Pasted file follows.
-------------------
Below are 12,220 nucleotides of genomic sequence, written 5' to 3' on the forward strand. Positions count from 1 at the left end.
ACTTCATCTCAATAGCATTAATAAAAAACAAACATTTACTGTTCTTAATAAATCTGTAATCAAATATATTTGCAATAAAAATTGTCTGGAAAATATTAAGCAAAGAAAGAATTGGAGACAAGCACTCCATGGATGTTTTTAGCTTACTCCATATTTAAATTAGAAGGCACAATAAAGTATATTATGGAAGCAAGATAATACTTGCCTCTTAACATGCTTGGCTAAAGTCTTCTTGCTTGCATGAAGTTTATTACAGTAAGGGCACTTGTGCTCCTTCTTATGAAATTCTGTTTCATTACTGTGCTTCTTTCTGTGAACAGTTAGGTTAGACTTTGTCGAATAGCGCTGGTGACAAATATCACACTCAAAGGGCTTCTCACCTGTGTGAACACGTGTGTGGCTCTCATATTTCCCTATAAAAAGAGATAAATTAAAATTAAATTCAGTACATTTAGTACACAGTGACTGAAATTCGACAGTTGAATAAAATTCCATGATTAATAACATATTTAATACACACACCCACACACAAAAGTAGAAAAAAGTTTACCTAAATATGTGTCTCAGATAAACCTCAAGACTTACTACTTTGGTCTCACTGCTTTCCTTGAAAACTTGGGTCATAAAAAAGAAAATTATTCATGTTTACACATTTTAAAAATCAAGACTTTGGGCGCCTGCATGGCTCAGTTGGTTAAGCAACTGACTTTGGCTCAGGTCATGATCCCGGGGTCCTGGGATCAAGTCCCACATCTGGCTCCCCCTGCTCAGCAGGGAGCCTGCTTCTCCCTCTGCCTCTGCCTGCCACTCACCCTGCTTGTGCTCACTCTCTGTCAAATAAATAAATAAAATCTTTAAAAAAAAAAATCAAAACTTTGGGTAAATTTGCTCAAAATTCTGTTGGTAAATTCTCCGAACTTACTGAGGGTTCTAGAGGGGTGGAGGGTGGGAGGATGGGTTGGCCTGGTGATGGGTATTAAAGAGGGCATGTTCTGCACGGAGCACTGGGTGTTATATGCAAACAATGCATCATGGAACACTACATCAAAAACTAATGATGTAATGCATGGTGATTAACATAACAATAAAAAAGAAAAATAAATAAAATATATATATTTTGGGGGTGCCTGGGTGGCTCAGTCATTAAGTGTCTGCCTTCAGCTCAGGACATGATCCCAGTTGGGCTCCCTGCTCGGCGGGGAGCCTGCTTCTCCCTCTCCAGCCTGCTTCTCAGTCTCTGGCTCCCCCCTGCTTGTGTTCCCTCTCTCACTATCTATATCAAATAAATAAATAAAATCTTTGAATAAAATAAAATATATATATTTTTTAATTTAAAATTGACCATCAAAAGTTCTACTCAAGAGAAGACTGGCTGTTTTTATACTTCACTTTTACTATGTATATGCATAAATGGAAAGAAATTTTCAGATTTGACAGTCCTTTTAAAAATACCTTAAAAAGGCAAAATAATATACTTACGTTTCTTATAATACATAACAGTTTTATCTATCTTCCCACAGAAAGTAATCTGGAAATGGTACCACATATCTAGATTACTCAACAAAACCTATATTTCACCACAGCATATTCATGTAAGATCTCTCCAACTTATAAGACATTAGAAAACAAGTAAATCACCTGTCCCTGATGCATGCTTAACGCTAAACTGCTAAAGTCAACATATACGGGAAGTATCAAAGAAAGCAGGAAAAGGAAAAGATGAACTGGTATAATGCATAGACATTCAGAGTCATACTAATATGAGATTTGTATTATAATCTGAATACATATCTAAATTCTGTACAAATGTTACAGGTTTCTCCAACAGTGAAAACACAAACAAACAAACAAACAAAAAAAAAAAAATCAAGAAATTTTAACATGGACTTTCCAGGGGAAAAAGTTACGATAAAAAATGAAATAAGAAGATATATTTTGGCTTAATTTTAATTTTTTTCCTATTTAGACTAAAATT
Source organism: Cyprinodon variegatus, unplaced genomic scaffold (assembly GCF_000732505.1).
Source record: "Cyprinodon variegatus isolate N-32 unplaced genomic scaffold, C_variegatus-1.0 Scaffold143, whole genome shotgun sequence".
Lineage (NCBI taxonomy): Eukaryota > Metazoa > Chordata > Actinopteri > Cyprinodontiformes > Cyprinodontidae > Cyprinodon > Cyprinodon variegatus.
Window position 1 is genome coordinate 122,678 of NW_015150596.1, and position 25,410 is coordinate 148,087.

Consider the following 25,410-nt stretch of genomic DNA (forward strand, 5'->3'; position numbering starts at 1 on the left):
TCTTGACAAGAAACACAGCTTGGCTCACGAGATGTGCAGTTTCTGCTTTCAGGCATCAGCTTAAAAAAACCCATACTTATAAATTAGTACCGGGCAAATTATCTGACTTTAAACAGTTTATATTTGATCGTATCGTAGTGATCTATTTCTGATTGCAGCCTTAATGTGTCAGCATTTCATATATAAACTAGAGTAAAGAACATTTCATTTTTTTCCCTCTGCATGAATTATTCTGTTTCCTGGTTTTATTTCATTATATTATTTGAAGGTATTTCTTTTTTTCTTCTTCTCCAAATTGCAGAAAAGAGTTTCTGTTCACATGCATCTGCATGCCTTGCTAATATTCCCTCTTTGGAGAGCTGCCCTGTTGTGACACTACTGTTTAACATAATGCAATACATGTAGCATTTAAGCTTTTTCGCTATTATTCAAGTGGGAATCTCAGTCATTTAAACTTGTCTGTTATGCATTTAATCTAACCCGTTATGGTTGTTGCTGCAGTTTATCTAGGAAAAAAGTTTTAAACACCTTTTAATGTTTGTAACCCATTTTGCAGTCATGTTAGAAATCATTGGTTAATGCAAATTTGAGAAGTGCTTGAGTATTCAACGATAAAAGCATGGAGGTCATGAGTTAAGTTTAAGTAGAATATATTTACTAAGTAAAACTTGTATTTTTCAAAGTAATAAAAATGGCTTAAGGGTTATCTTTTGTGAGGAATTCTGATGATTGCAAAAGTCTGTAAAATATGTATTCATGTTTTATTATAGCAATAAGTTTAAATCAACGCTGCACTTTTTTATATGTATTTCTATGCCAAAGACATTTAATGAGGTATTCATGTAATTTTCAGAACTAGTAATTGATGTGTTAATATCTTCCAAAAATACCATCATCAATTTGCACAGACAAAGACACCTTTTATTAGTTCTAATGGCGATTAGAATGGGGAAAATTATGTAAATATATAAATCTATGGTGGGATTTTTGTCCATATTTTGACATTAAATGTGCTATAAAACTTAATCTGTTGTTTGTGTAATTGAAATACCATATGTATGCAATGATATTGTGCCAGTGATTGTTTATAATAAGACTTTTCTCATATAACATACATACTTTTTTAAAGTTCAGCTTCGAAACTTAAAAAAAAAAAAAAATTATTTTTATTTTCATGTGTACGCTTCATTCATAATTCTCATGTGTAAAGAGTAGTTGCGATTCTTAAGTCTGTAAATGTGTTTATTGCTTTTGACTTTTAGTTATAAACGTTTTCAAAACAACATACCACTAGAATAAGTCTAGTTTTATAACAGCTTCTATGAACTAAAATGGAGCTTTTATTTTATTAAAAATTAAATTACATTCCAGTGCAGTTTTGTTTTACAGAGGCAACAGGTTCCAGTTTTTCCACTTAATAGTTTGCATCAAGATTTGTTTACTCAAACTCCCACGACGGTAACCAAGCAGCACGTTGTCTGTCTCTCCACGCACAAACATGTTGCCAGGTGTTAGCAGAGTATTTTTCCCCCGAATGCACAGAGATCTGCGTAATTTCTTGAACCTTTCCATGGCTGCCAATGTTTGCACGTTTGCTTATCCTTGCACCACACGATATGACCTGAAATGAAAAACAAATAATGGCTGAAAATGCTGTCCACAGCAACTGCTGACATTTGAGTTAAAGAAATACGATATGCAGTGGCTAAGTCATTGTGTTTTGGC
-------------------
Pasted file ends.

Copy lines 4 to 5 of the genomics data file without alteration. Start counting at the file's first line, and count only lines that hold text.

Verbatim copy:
Source record: "Cyprinodon variegatus isolate N-32 unplaced genomic scaffold, C_variegatus-1.0 Scaffold143, whole genome shotgun sequence".
Lineage (NCBI taxonomy): Eukaryota > Metazoa > Chordata > Actinopteri > Cyprinodontiformes > Cyprinodontidae > Cyprinodon > Cyprinodon variegatus.